May 10 2018 10:03 AM

How the retailer handles a shifting market and big box competition



“It’s not rocket science,” Dan Marshall said.

“But it’s more complicated than you might think.” As CEO of Marshall Music, he knows what it’s like to run a successful music store. The 63 year-old has been in charge since 1984.

When he took over the business from mom and dad, Marshall told the employees, “I don’t know what I’m doing, but if you’ve got my back, we’ll grow this business together.”

The articulate and diplomatic graduate of Colorado University’s business school must have figured it out because grow, it did. The Marshall chain, celebrating its 70th anniversary, now includes seven stores statewide, including its Frandor location.

“Michigan is a very strong band and orchestra state,” Marshall said. “Our payroll is 300 statewide.” That includes their school of music teachers, many of whom hold master’s and doctorial degrees.

A fleet of 46 Dodge Caravans is available for “reps” that travel between 1,500 and 3,000 miles a week servicing school music programs. Marshall claims his store works with 80 percent of the schools in the greater Lansing area and probably 60 percent of the schools statewide. “It’s a really competitive market and we have to earn our position every day.”

Being sympathetic to the burdens and pressures of school band directors “who struggle every day to keep their program relevant” contributes to their market share.

Dan believes, as his parents did, in the multifaceted benefits of music. Marshall Music often sells instruments to schools, “at or near cost.” They provide 10,000 band rentals a year.

A genuine interest in promoting music is the store’s motivation, “not just schlepping band instruments,” Marshall said. “It’s my feeling that this store exits for the benefit of the community.”

The philosophy reflects William and Mary Marshall’s intent when they found a music store for sale in Detroit in 1948. The pair had never been in a music store and neither of them were musicians. According to Dan, they were attracted to the “life-enriching aspect of music.”

For $15,000, William and Mary bought Weaver’s Music Store. “They had instant inventory,” Marshall said. That helped stock the first Marshall Music that opened at 304 North Washington Ave. where Lansing Community College is now. They relocated to one, then another South Washington site. In 1971, the second was involved in a fire.

At the time, Andre’s record store was next to Marshall Music. “The fire happened in the basement of our next door neighbors,” Marshall said. A bad electrical fixture ignited cardboard and then a room full of vinyl.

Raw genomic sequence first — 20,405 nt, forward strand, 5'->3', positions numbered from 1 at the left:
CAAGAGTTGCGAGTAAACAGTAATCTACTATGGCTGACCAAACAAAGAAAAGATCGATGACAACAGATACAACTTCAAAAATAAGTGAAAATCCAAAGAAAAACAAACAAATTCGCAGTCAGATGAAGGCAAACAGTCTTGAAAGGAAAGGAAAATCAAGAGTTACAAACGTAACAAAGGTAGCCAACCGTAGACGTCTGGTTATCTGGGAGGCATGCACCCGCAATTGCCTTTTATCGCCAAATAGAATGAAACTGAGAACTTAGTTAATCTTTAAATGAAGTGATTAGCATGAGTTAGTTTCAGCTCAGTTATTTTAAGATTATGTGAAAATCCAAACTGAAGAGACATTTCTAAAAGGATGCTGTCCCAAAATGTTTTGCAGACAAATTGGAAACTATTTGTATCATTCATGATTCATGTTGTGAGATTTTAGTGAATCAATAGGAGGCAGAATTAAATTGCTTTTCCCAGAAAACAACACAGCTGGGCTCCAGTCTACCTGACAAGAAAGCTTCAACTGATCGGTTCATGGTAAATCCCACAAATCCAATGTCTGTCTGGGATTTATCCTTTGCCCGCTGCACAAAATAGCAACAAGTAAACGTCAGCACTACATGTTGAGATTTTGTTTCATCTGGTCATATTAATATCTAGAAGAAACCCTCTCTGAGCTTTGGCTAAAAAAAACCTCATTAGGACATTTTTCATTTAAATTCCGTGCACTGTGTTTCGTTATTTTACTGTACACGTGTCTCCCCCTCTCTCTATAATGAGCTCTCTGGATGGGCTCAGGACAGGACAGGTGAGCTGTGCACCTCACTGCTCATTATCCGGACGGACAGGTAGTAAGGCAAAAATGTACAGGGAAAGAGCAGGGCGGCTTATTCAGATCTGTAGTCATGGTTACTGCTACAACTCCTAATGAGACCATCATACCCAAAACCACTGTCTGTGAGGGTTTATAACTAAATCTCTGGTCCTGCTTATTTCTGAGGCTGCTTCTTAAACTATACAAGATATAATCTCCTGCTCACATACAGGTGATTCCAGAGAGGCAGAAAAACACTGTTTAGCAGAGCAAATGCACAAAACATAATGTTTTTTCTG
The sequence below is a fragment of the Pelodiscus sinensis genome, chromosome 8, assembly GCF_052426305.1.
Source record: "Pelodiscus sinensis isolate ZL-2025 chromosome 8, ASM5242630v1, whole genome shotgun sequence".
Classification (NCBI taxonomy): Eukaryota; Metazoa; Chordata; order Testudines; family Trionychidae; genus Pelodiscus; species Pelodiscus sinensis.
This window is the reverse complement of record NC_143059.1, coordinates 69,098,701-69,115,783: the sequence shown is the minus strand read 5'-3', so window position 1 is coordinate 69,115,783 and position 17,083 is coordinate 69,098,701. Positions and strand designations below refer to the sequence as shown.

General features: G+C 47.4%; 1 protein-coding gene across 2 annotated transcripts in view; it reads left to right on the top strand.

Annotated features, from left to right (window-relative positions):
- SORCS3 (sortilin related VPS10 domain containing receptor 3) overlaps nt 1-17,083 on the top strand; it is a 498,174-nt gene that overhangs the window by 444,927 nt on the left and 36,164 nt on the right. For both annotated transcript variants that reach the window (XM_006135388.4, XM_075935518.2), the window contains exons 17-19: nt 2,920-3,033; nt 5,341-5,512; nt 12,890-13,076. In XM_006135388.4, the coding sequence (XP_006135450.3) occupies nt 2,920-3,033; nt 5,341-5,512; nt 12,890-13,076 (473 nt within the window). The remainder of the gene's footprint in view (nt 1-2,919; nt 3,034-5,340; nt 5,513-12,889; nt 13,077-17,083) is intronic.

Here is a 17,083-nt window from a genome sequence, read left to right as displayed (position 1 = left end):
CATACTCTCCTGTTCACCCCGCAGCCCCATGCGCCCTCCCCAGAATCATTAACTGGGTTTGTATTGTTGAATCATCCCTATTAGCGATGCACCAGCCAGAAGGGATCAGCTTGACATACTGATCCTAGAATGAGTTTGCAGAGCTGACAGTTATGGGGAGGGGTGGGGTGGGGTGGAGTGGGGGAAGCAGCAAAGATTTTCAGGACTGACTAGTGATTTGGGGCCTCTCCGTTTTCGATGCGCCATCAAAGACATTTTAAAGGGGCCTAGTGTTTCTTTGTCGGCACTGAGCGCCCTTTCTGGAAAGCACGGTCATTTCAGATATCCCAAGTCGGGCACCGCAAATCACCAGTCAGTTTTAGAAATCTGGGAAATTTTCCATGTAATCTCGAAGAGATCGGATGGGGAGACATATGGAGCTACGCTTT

“Our store didn’t burn. There was just smoke damage.”

It was the smoke that caused the death of a firefighter on the third floor of Marshall Music. “It was an absolute tragedy,” Marshall said. “It almost ended the company.”

Instead, employees rallied. They cleaned and repainted and managed to start over. More branch stores were added. When Marshall took over, the Lansing and East Lansing stores were consolidated in what was the abandoned, flagship Grinnell’s music store in Frandor Shopping Center.

Then another local move took place — really local. “We had the opportunity to buy the parking lot where the store is now, 23 years ago,” Marshall said, referring to their present location. “We moved into our parking lot,” he said. “Two Men and a Truck brought seven trucks and we moved in a weekend.”

The current store is in the process of downsizing acoustic piano displays and moving all sales to the main floor. “It’s not the era of every home having a piano,” Marshall said. “It’s an ever-changing world and retail is not immune to that.”

Adapting to change and the reduced demand for records, CDs and sheet music, the upstairs showroom is being rebuilt. Displays of guitars, amps, drums, electric keyboards and such, are not being altered much.

“The main floor got kind of sleepy,” Marshall said. “Band and orchestra was still vibrant.” With 80 percent of Marshall Music’s focus on school service and “20 percent, everything else,” it made sense to move all retail to the main level and expand the lower level band and repair departments.

Marshall Music offers complete in-house repair of all types of instruments and electronics. “Our mission is to have a one week turnaround,” Marshall said. They provide repair service for all their rentals. “That’s really what pays the bills.”

Although the 90 Frandor store employees are all musicians, Marshall is not. “Just like my parents, I played in a band and didn’t succeed,” he said. He was part of “the fine family tradition of ‘can’t carry a tune in a bucket,’” he said. “I’ve been honored to work with musicians. They look at the world with eyes that are different from mine.


Marshall Music 3240 E. Saginaw St., Lansing

Monday-Thursday, 10 a.m. to 8 p.m. Friday, 10 a.m. to 6 p.m. Saturday, 10 a.m. to 4 p.m. Sunday, Closed www.marshallmusicweb.com